That is the second sticking point. Developing countries want to get at least $200bn a year, which works out at about 0.5 per cent of rich nations’ economic output and is about the same size as current development aid. It is a relatively small sum, especially in the context of the amounts spent in recent months on bailing out the banks, but developed country government are baulking at it. Last week Australia described the demands as "unimaginable".
In the end, senior negotiators say, success or failure will depend not so much on the climate talks themselves, but on whether the world adopts a Green New Deal as the best way to revive the world’s economy.

1.3. UNclimate-change talks in Bonn prepare for post-Kyoto treaty
30 May 2009, Earth Times
Around 3,000 participants from around the world are converging in Bonn for UN climate change talks on Monday, the first in a series of meetings culminating in December to sign off on a replacement to the Kyoto Protocol. At the 12-day gathering in Germany, world governments are to consider an ambitious new draft UN treaty, containing a broad range of options to stem global warming.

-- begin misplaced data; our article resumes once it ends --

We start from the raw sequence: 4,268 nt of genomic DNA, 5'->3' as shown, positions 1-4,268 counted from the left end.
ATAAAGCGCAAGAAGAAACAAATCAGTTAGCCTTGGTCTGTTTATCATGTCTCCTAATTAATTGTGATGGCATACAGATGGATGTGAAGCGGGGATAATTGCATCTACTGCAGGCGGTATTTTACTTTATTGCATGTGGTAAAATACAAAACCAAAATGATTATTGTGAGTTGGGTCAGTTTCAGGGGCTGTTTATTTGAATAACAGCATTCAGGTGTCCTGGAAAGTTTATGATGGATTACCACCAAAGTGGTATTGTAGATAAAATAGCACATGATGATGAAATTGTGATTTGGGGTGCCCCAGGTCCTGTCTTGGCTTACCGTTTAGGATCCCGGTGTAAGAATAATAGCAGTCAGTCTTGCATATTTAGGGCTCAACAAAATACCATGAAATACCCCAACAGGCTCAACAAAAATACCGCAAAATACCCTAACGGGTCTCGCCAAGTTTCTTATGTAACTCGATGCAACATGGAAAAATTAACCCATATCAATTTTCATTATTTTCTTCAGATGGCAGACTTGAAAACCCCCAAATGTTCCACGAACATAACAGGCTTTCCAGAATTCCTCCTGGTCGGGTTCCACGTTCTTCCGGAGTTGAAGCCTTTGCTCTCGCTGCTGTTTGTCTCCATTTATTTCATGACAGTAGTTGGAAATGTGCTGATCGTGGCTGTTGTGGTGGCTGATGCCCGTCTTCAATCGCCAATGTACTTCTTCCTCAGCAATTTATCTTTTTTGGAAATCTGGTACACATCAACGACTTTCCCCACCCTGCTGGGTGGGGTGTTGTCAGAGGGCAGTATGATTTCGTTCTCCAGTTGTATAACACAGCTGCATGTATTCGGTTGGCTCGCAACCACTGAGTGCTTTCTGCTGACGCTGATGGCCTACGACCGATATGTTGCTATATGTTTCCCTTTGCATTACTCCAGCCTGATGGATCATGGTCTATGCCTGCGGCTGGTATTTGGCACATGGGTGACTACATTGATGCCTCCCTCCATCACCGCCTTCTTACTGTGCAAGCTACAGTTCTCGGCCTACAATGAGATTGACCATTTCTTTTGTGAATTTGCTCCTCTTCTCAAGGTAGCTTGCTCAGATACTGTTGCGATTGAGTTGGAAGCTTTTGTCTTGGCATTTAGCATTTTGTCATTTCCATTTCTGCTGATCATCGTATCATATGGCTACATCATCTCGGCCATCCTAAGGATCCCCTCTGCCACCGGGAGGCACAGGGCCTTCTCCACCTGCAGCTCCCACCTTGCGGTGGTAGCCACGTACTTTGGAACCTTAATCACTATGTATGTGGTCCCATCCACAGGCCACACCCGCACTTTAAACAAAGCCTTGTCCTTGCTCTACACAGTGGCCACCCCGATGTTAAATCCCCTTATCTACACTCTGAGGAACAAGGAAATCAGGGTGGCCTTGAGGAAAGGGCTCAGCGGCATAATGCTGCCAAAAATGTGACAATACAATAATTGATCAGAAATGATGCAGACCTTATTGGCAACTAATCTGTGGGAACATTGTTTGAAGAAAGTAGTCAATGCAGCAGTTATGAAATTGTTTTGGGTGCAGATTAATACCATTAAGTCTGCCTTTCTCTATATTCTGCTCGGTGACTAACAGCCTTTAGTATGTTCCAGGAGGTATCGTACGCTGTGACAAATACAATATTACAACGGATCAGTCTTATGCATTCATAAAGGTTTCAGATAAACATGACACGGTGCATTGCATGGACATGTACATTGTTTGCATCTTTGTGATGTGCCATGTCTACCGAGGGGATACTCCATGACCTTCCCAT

Three further climate-change meetings are scheduled this year, ahead of the December event in Copenhagen, where the successor to Kyoto is to be formally adopted.
Yvo de Boer, executive director of the UN Framework Convention on Climate Change (UNFCCC), released a draft document on May 20, though many details remain to be agreed.
The UNFCCC is the parent treaty of the 1997 Kyoto Protocol, which expires in 2012.